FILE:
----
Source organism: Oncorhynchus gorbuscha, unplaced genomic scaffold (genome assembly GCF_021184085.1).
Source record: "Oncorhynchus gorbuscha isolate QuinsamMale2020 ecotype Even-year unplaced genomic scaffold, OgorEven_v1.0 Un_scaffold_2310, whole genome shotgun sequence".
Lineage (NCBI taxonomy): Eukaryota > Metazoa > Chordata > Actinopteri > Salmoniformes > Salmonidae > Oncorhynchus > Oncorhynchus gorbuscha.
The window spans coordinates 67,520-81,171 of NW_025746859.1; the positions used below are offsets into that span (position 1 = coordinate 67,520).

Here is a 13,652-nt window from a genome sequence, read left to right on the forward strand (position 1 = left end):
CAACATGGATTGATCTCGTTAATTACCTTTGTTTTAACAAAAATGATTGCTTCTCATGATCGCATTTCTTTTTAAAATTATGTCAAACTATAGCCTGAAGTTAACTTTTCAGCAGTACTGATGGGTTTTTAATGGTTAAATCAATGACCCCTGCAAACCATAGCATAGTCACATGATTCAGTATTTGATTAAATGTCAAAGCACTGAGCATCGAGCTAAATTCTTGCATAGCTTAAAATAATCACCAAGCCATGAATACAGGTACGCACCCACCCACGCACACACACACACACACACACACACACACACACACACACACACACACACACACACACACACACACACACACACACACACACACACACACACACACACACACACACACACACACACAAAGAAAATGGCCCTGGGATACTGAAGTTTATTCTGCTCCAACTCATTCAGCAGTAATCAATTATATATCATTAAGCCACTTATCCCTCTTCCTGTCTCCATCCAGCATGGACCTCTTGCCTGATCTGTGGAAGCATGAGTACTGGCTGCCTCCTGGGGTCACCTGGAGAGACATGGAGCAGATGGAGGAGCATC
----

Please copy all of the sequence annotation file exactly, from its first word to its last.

Source organism: Oncorhynchus gorbuscha, unplaced genomic scaffold (genome assembly GCF_021184085.1).
Source record: "Oncorhynchus gorbuscha isolate QuinsamMale2020 ecotype Even-year unplaced genomic scaffold, OgorEven_v1.0 Un_scaffold_2310, whole genome shotgun sequence".
Lineage (NCBI taxonomy): Eukaryota > Metazoa > Chordata > Actinopteri > Salmoniformes > Salmonidae > Oncorhynchus > Oncorhynchus gorbuscha.
The window spans coordinates 67,520-81,171 of NW_025746859.1; the positions used below are offsets into that span (position 1 = coordinate 67,520).

Here is a 13,652-nt window from a genome sequence, read left to right on the forward strand (position 1 = left end):
CAACATGGATTGATCTCGTTAATTACCTTTGTTTTAACAAAAATGATTGCTTCTCATGATCGCATTTCTTTTTAAAATTATGTCAAACTATAGCCTGAAGTTAACTTTTCAGCAGTACTGATGGGTTTTTAATGGTTAAATCAATGACCCCTGCAAACCATAGCATAGTCACATGATTCAGTATTTGATTAAATGTCAAAGCACTGAGCATCGAGCTAAATTCTTGCATAGCTTAAAATAATCACCAAGCCATGAATACAGGTACGCACCCACCCACGCACACACACACACACACACACACACACACACACACACACACACACACACACACACACACACACACACACACACACACACACACACACACACACACACACACACACACACACACACAAAGAAAATGGCCCTGGGATACTGAAGTTTATTCTGCTCCAACTCATTCAGCAGTAATCAATTATATATCATTAAGCCACTTATCCCTCTTCCTGTCTCCATCCAGCATGGACCTCTTGCCTGATCTGTGGAAGCATGAGTACTGGCTGCCTCCTGGGGTCACCTGGAGAGACATGGAGCAGATGGAGGAGCATC